Concerned about America’s well-being, these experts believe it’s not only fair to analyze this particular public figure, it’s their obligation.

Bill Moyers (Mother Jones) interviewed the foreword’s author, Robert Jay Lifton, who establishes a belief that the ethically mandated “duty to warn” supercedes the Goldwater Rule. “We have a duty to warn on an individual basis if we are treating someone who may be dangerous to herself or to others—a duty to warn people who are in danger from that person. We feel it’s our duty to warn the country about the danger of this president. ”

It’s not all about the question of mental illness. “It’s really a question of what psychological and other traits render one unfit or dangerous.” More from Lifton:

…I’ve focused on what professionally I call solipsistic reality. Solipsistic reality means that the only reality he’s capable of embracing has to do with his own self and the perception by and protection of his own self. And for a president to be so bound in this isolated solipsistic reality could not be more dangerous for the country and for the world. In that sense, he does what psychotics do. Psychotics engage in, or frequently engage in a view of reality based only on the self. He’s not psychotic, but I think ultimately this solipsistic reality will be the source of his removal from the presidency.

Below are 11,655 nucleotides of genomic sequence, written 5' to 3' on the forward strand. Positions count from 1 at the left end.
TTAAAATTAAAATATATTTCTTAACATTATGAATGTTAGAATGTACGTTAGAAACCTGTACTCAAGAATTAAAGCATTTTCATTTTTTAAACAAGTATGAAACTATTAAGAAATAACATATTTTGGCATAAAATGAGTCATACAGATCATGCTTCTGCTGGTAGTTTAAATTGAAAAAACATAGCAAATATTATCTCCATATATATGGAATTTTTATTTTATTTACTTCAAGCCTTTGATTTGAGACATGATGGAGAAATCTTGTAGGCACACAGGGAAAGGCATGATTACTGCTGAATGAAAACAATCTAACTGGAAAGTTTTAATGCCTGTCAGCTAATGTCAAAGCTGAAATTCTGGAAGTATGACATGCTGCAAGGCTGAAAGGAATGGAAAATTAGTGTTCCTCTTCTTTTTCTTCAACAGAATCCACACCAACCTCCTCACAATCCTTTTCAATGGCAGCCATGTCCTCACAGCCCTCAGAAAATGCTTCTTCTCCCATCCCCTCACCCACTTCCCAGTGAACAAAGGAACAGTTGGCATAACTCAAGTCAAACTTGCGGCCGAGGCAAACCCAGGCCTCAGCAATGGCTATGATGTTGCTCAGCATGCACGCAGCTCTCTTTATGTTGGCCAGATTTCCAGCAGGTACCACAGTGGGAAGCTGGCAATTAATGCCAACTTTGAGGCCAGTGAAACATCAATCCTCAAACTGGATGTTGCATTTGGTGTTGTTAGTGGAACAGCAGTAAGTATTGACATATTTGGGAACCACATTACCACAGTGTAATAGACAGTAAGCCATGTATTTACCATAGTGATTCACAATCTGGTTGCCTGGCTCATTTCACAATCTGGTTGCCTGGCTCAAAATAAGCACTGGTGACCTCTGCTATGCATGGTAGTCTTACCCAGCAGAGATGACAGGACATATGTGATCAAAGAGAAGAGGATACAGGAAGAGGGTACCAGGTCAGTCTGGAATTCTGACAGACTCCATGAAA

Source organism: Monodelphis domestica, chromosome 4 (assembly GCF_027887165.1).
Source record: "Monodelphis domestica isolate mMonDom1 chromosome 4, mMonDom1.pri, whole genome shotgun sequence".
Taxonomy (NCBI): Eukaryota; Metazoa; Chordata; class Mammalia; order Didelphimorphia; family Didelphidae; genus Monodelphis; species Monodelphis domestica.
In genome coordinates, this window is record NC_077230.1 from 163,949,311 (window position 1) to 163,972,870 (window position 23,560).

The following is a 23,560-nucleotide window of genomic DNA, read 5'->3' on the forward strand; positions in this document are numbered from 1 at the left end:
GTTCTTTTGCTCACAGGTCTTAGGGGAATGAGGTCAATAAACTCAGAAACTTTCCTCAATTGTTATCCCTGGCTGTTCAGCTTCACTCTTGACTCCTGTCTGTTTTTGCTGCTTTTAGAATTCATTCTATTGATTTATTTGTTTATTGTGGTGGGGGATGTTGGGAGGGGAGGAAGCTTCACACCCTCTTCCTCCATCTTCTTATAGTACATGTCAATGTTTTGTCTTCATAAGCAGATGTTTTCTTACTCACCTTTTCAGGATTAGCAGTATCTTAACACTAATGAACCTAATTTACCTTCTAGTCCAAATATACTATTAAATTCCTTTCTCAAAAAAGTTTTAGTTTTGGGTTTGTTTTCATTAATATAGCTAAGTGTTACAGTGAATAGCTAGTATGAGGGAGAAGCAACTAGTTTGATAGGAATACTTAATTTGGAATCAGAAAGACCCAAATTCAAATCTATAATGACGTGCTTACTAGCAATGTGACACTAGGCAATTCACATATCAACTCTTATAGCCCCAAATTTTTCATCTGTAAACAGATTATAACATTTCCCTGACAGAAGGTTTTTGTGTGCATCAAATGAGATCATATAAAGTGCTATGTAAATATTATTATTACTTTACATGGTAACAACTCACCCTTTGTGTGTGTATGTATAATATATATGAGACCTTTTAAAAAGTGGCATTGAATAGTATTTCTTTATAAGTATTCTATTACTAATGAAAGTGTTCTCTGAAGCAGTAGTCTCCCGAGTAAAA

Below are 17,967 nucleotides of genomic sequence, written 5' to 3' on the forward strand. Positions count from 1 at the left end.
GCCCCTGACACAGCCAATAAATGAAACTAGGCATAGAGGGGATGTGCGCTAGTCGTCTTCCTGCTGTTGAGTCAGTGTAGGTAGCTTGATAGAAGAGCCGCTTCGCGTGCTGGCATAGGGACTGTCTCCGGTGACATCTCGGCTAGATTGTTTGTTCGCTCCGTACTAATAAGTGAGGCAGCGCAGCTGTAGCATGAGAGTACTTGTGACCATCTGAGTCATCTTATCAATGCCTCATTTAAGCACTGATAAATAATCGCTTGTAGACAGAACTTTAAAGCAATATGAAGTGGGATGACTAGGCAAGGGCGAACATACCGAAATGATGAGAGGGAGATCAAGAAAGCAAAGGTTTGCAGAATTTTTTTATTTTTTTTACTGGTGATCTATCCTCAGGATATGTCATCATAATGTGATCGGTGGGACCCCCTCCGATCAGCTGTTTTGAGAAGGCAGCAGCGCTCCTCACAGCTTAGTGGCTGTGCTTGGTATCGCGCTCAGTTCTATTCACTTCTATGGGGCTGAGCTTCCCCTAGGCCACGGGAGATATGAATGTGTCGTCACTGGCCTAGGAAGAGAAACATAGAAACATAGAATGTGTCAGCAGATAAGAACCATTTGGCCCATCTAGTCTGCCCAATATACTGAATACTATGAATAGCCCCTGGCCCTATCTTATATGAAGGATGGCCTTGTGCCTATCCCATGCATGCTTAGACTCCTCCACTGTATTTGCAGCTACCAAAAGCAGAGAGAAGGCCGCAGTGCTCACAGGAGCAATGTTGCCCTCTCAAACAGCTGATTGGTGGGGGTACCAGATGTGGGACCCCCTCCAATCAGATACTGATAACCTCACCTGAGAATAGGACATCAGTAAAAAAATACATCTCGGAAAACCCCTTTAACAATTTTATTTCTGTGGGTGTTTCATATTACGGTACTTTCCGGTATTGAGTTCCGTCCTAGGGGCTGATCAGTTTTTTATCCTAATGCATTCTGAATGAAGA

Selected Quotes from The Dangerous Case of Donald Trump

In Donald Trump, we have a frightening Venn diagram consisting of three circles: the first is extreme present hedonism; the second, narcissism; and the third, bullying behavior. These three circles overlap in the middle to create an impulsive, immature, incompetent person who, when in the position of ultimate power, easily slides into the role of tyrant, complete with family members sitting at his proverbial “ruling table.” Like a fledgling dictator, he plants psychological seeds of treachery in sections of our population that reinforce already negative attitudes.

Power not only corrupts but also magnifies existing psychopathologies, even as it creates new ones. Fostered by the flattery of underlings and the chants of crowds, a political leader’s grandiosity may morph into grotesque delusions of grandeur. Sociopathic traits may be amplified as the leader discovers that he can violate the norms of civil society and even commit crimes with impunity. And the leader who rules through fear, lies, and betrayal may become increasingly isolated and paranoid, as the loyalty of even his closest confidants must forever be suspect.

The successful sociopath’s predatory “empathy” reflects a definite perceptive acumen, making him a genius at manipulation. When this works, it produces a disastrous trust in him. Yet, like the tiger, he is unconcerned about the welfare of his target.